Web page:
Mary Beth Yount, director of content and programming for the World Meeting of Families in Philadelphia.

Theology professor Mary Beth Yount will lead the development of programs and educational sessions for the World Meeting of Families next year in Philadelphia, the organization announced May 11.

Yount, an assistant professor of pastoral and theological studies at Neumann University, is on loan from the school while she works as director of content and programming for the World Meeting of Families. It is scheduled to take place in the city Sept. 22-27, 2015, and possibly include a visit by Pope Francis, which is not confirmed.

Yount is well suited for her new position that calls for her to develop the topics that tens of thousands of visitors will learn about, discuss and experience at the week-long event.

Each of six keynote topics, called general sessions, will be delivered by internationally known speakers and followed by workshop discussions, panel presentations and hands-on activities.


“We’re making sure we have financial workshops, that we’re talking about the struggles of the family dealing with disability, that we’re having a session that speaks directly to divorced and separated Catholics, interfaith marriage, parenting and discipline issues, planning a pilgrimage and infertility issues,” among others, Yount said.

There are also positive topics such as “the call of the family to joy and love,” she said.

The World Meeting of Families will discuss what Yount called “the joys and struggles of being a family” and how Catholic teaching can be better understood and applied to family life today, especially in the United States. “We’re trying to help inspire people and we’re trying to help support people,” she said.

The Yount family, including Mary Beth and husband James with their four children, are members of St. Mary Magdalen Parish in Media, Delaware County.

An internationally known theologian, Yount has presented at 85 international and national forums on topics related to the theology of the family, parenting and education. Her university courses cover a wide range of topics including theological anthropology, marriage and the family, ethics, education, morality, ecclesiology, scripture and church history.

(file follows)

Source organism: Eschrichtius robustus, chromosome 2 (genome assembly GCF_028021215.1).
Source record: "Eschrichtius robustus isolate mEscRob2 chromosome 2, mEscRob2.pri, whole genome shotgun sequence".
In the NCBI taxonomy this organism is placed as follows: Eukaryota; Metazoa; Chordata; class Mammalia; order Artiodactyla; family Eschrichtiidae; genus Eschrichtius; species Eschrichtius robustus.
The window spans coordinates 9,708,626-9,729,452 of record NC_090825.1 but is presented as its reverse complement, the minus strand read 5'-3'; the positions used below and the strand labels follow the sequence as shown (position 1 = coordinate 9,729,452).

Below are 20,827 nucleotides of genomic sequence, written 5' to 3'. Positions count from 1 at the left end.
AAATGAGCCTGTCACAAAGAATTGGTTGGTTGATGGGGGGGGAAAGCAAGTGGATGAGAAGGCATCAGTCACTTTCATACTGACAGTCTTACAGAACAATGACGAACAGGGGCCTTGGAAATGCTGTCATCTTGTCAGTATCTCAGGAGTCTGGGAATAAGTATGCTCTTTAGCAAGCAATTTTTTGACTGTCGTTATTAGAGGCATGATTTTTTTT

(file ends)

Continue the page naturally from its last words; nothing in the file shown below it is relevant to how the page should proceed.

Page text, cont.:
As the wife of husband James and mother of four children ranging in age from 9 to 2, Yount knows all about the challenges families face but also their God-given vocation to strive for holiness in the context of the family, which has been called the domestic church.

Ten years ago she was teaching in Houston before accepting a job as project coordinator for Duquesne University Press in Pittsburgh. That involved a culture shock of its own, but she and James dealt with an illness of his at the time and became active speakers in pre-Cana marriage preparation courses in their parish and with couples practicing natural family planning.

“None of us fully live it out, but we’re striving to be that relationship of love and joy that is the Trinity so that we can image that here on this earth,” she said. “What are some strengths, how can we inspire people and how can we support them in their struggles?”


Last summer she moved to Delaware County for the position at Neumann University, settling in St. Mary Magdalen Parish in Media where her family is active.

“Dr. Yount is not only an outstanding scholar but a passionate advocate for families,” said Bishop John McIntyre, episcopal liaison for the World Meeting of Families. “Her valuable expertise will no doubt enhance the 2015 World Meeting of Families and bring a depth and richness to its content, which we hope will be the hallmark of our event. We are deeply grateful to Neumann University for sharing someone as capable and enthusiastic as Dr. Yount in planning for this once in a lifetime event.”

Yount holds a bachelor’s degree in theology and philosophy from the University of St. Thomas, a master’s degree in theology from St. Mary’s University and a doctorate in theology from Duquesne University.  She also was the founder and director of Brookline Kids Preschool in Pittsburgh.

The Yount children range in age from 9 to 2.

A member of the Association of Practical Theology, the International Academy of Practical Theology, the National Association for Lay Ministry, American Academy of Religion, College Theology Society and the Society of Biblical Literature, she has also written numerous articles for religious publications.

The World Meeting of Families in Philadelphia promises to pack the Pennsylvania Convention Center with scores of programs for adults, especially welcoming single people and people of all faiths, Yount indicated.

She also said that in addition to the content for adults, programming for young people would be prominent, along with fun activities for all.

“We’re going to have things like wandering saints,” where attendees can ask a questions of characters portraying a saint, as well as “make-a-rosary stations set up throughout” the venue, Yount said. “It’s almost like a theme park. The experience is going to be involving everybody. Families are going to have to prioritize what they’re going to attend.”

The themes for the general sessions would be announced soon, according to Yount, and other activities are also still in the planning stages for the event that is still more than a year away but for which excitement continues to build.